Horseshoe kidney

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Horseshoe kidney



Horseshoe kidney


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USMLE® Step 1 questions

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High Yield Notes

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Horseshoe kidney

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USMLE® Step 1 style questions USMLE

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A 40-year-old woman comes to the clinic for a follow-up appointment after hospitalization for pyelonephritis. The patient has had multiple episodes of urinary tract infections over the past few years. She is otherwise healthy. She does not use tobacco, alcohol or illicit substances. Family history is unremarkable. The patient’s physical exam is normal. A CT of the abdomen obtained during hospitalization is shown below:  

Retrieved from: Wikimedia Commons

Which of the following best explains these findings?  

External References

First Aid









horseshoe kidney and p. 603

Down syndrome (trisomy 19)

horseshoe kidney and p. 603

Edwards syndrome (trisomy NaN)

horseshoe kidney and p. 603

Horseshoe kidney p. 603

Turner syndrome p. 719

Hydronephrosis p. 623

horseshoe kidney p. 603

Inferior mesenteric artery p. 372

horseshoe kidney p. 603

Kidney stones p. 626

horseshoe kidney and p. 603

Patau syndrome (trisomy NaN)

horseshoe kidney in p. 603

Renal arteries p. 372, 605

horseshoe kidney p. 603

Renal cell carcinomas p. 623

horseshoe kidney and p. 603

Turner syndrome p. 661

horseshoe kidney p. 603

Ureter p. 603, 645, 649, 650

horseshoe kidney p. 603


Content Reviewers

Horseshoe kidney, or sometimes renal fusion, is a congenital disorder where the two kidneys fuse together into one during fetal development, resulting in one large horseshoe-shaped kidney.

Normally during fetal development, the future kidneys develop in the pelvis as a structure called the metanephrose before finally migrating upward into the abdomen and becoming everyone’s favorite organ duo.

For people with horseshoe kidney, their kidneys fused together at some point during development, and there are two main working theories on how this might happen.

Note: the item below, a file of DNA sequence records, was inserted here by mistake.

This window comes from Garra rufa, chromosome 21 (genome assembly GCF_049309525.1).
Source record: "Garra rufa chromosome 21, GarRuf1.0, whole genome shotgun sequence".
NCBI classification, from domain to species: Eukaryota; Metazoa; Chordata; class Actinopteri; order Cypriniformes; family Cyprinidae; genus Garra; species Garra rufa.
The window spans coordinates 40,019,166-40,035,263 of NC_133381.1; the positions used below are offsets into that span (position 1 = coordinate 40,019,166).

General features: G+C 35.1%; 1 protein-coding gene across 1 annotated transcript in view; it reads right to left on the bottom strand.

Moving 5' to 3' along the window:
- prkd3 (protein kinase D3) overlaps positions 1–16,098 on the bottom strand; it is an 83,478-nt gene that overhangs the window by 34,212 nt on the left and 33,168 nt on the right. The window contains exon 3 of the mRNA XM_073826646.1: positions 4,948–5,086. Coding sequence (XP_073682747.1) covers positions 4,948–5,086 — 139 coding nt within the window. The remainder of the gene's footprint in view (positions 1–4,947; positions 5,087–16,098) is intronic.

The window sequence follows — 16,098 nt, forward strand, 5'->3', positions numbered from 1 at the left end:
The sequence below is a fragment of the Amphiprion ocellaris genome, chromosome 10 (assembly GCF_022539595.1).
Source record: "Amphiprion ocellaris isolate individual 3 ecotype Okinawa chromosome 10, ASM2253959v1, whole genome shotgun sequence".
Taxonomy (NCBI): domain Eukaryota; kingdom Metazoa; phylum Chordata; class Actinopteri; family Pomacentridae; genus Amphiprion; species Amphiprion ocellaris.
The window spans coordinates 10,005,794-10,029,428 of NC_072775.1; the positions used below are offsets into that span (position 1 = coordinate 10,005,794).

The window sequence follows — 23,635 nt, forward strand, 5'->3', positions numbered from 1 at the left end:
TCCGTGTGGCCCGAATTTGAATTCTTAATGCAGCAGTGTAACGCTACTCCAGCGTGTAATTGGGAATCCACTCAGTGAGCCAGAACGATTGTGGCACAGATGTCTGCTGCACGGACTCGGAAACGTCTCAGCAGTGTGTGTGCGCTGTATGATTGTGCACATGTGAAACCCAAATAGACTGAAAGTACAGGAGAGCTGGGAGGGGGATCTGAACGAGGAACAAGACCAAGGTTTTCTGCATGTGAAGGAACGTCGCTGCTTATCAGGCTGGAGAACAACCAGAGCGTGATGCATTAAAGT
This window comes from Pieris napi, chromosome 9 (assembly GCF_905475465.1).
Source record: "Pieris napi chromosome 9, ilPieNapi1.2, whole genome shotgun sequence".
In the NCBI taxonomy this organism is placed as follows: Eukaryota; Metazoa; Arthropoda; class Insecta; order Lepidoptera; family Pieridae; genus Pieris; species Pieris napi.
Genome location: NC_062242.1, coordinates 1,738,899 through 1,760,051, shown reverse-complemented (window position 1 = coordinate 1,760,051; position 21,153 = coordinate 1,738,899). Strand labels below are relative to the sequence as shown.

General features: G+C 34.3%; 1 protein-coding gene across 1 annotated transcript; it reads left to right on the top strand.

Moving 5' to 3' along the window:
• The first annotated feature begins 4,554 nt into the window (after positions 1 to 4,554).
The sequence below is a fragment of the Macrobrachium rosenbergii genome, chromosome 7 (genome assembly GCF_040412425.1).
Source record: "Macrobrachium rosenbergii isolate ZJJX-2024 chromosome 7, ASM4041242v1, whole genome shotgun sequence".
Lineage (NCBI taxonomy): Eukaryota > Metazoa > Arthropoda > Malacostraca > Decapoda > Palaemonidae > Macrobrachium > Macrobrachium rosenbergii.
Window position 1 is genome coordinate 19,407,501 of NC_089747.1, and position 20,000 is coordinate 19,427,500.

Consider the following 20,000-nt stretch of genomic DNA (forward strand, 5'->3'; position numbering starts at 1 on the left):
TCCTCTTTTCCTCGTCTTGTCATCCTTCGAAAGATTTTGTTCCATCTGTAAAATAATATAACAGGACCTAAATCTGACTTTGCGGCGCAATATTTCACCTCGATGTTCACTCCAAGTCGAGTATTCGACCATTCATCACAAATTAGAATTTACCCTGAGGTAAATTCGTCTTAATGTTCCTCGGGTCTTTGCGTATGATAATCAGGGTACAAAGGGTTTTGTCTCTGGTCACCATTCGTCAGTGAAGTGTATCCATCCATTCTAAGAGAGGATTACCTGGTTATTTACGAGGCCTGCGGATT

The first is mechanical fusion, which happens during the metanephros stage, which is around about the 5th week of gestation.

At this point, the two kidneys are still in the pelvis, and are therefore pretty close together, so close that it’s thought that some flexion or growth of the developing spine and pelvic organs essentially pushes them together, causing the lower or inferior poles of the kidneys to touch and fuse together, forming what’s called a fibrous isthmus, fibrous because it’s composed of connective tissue.

The other theory involves a teratogenic event. Teratogenic meaning something that disrupts fetal development in some way.

In this case it’s thought that the posterior nephrogenic cells, which are the cells that help to form part of the kidney, migrate and rendezvous in the wrong spot, and therefore again form an isthmus connecting the two kidneys, but this time since the isthmus is composed of kidney cells as opposed to connective tissue, it’s called a parenchymal isthmus.

Whichever one happens, now you’ve got this single, horseshoe-shaped kidney in the pelvis.


  1. "Robbins Basic Pathology" Elsevier (2017)
  2. "Harrison's Principles of Internal Medicine, Twentieth Edition (Vol.1 & Vol.2)" McGraw-Hill Education / Medical (2018)
  3. "Pathophysiology of Disease: An Introduction to Clinical Medicine 8E" McGraw-Hill Education / Medical (2018)
  4. "CURRENT Medical Diagnosis and Treatment 2020" McGraw-Hill Education / Medical (2019)
  5. "HORSESHOE KIDNEY" Annals of Surgery (1925)
  6. "Multimodality imaging spectrum of complications of horseshoe kidney" Indian Journal of Radiology and Imaging (2017)
  7. "Horseshoe kidney: a review of anatomy and pathology" Surgical and Radiologic Anatomy (2013)

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